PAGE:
• 1 Under section 2-209(a)(1) of the Code of Civil Procedure (Ill. Rev. Stat. 1981, ch. 110, par. 2-209(a)(1)), to sustain the exercise of long-arm jurisdiction, plaintiffs here were required to show: (1) that defendants transacted business in Illinois, (2) that their cause of action arose from this transaction of business and (3) that personal jurisdiction was consistent with due process. (See Jacobs/Kahan & Co. v. Marsh (7th Cir. 1984), 740 F.2d 587.) In meeting their burden, it is only necessary that there be a prima facie showing that jurisdiction exists (Kutner v. DeMassa (1981), 96 Ill. App.3d 243, 421 N.E.2d 231), and in determining whether there has been such a showing, a court must accept all undenied well-pleaded allegations in plaintiffs' complaint as true, and resolve all factual disputes in plaintiffs' favor (Neiman v. Rudolf Wolff & Co. (7th Cir. 1980), 619 F.2d 1189, cert. denied (1980), 449 U.S. 920, 66 L.Ed.2d 148, 101 S.Ct. 319; Kutner v. DeMassa (1981), 96 Ill. App.3d 243, 421 N.E.2d 231). Furthermore, since there was no evidentiary hearing on defendants' motion to dismiss, we will independently determine whether defendants' contacts with Illinois are sufficient to subject them to the jurisdiction of the Illinois courts. See Zeunert v. Quail Ridge Partnership (1981), 102 Ill. App.3d 603, 430 N.E.2d 184.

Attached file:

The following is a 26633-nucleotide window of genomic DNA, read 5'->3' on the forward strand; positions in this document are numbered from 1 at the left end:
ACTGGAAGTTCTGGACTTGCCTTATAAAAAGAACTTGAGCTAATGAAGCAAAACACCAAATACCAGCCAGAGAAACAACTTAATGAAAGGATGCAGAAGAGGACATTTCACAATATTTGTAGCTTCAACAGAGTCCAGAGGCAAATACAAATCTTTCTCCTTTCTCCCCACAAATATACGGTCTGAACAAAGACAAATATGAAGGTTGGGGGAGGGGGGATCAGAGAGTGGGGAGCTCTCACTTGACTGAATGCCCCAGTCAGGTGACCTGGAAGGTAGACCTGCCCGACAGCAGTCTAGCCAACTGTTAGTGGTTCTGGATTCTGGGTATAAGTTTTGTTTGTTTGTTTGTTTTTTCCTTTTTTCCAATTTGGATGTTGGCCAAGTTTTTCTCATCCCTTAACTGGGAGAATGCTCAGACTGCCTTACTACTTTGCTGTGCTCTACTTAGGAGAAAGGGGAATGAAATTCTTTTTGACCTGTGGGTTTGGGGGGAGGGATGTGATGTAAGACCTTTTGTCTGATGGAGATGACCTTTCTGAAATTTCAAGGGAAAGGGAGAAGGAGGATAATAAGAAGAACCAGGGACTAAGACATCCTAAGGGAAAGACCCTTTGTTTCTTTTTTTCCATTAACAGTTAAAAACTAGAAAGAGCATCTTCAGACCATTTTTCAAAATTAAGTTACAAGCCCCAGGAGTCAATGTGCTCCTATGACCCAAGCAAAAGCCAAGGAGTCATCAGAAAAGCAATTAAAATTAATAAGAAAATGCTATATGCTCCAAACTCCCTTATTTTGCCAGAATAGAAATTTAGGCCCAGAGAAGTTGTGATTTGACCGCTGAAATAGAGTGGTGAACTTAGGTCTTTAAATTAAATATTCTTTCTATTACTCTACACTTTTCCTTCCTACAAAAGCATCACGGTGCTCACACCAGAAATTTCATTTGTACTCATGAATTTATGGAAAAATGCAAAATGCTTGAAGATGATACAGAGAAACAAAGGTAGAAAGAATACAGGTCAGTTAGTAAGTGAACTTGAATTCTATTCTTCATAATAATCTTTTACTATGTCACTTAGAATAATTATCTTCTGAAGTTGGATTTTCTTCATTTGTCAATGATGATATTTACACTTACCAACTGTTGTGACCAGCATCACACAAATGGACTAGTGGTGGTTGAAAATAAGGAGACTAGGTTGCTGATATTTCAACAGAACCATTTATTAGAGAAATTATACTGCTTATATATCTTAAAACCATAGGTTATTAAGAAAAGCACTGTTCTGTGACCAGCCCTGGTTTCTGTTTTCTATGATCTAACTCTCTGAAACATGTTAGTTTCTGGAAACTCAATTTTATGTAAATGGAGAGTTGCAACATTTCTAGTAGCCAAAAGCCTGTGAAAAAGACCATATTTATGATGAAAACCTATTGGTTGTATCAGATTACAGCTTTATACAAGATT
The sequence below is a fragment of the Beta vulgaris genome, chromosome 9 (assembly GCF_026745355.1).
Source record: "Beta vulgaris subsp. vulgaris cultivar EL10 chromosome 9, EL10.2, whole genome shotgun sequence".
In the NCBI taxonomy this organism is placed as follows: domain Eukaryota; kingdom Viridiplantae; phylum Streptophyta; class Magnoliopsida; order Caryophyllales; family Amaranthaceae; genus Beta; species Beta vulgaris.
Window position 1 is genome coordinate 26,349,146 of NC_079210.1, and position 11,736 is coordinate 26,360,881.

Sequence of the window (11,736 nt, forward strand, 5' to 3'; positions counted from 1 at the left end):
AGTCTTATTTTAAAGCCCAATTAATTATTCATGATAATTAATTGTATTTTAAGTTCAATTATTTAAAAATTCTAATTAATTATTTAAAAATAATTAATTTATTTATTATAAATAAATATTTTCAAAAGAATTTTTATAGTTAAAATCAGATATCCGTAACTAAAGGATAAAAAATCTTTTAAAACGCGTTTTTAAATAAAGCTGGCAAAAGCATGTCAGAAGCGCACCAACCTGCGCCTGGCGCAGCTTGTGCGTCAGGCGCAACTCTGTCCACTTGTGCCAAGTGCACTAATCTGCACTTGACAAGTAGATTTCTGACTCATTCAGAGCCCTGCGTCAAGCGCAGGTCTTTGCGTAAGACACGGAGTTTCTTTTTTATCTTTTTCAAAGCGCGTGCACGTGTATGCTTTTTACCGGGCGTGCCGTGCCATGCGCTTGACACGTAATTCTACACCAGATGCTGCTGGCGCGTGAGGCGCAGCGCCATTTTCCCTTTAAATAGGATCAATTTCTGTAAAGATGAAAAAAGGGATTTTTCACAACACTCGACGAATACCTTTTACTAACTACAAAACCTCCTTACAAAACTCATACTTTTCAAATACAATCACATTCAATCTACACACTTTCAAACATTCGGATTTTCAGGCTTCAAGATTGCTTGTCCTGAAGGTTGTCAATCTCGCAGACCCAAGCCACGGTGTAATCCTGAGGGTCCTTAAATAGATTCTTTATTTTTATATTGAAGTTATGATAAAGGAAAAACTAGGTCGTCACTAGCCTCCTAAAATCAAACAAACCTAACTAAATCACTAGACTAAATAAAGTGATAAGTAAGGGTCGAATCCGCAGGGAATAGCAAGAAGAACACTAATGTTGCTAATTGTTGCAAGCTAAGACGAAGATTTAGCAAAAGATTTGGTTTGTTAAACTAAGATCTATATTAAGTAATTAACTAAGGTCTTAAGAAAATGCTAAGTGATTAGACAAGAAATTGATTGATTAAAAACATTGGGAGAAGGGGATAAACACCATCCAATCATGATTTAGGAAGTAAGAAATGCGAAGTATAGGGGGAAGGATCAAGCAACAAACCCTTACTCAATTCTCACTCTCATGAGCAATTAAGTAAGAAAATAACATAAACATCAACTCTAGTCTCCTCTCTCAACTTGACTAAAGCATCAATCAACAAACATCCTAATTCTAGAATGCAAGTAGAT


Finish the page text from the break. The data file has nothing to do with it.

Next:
• 2 In this regard, we note that Hoffman made six trips to Illinois to negotiate the terms of a partnership agreement with plaintiffs which was eventually executed in Illinois by plaintiffs and the Illinois limited partners. This, we believe, was a sufficient prima facie showing of the transaction of business in Illinois within the meaning of the Illinois long-arm statute. (See United Air Lines, Inc. v. Conductron Corp. (1979), 69 Ill. App.3d 847, 387 N.E.2d 1272; American National Bank & Trust Co. v. Hamilton Industries International, Inc. (N.D. Ill. 1984), 583 F. Supp. 164, rev'd on other grounds sub nom. Paribas v. Hamilton Industries International, Inc. (7th Cir. 1985), 767 F.2d 380, and the cases cited therein.) In light of defendants' extensive negotiations in Illinois, it is immaterial that there was other precontract activity conducted outside of this State, i.e., that defendants' executed the partnership agreement in Florida, that the agreement was to be governed by the laws of that State, and that defendants' performance of their obligations under the agreement was required in Florida. (Jacobs/Kahan & Co. v. Marsh (7th Cir. 1984), 740 F.2d 587; Scovill Manufacturing Co. v. Dateline Electric Co. (7th Cir. 1972), 461 F.2d 897; Ronco, Inc. v. Plastics, Inc. (N.D. Ill. 1982), 539 F. Supp. 391.) The focus of our inquiry is not how much activity occurred outside of Illinois, but whether defendants' acts in Illinois constituted sufficient contacts with Illinois to subject them to the jurisdiction of its courts. Illinois National Bank & Trust Co. v. Gulf States Energy Corp. (1981), 102 Ill. App.3d 1113, 429 N.E.2d 1301; United Air Lines, Inc. v. Conductron Corp. (1979), 69 Ill. App.3d 847, 387 N.E.2d 1272.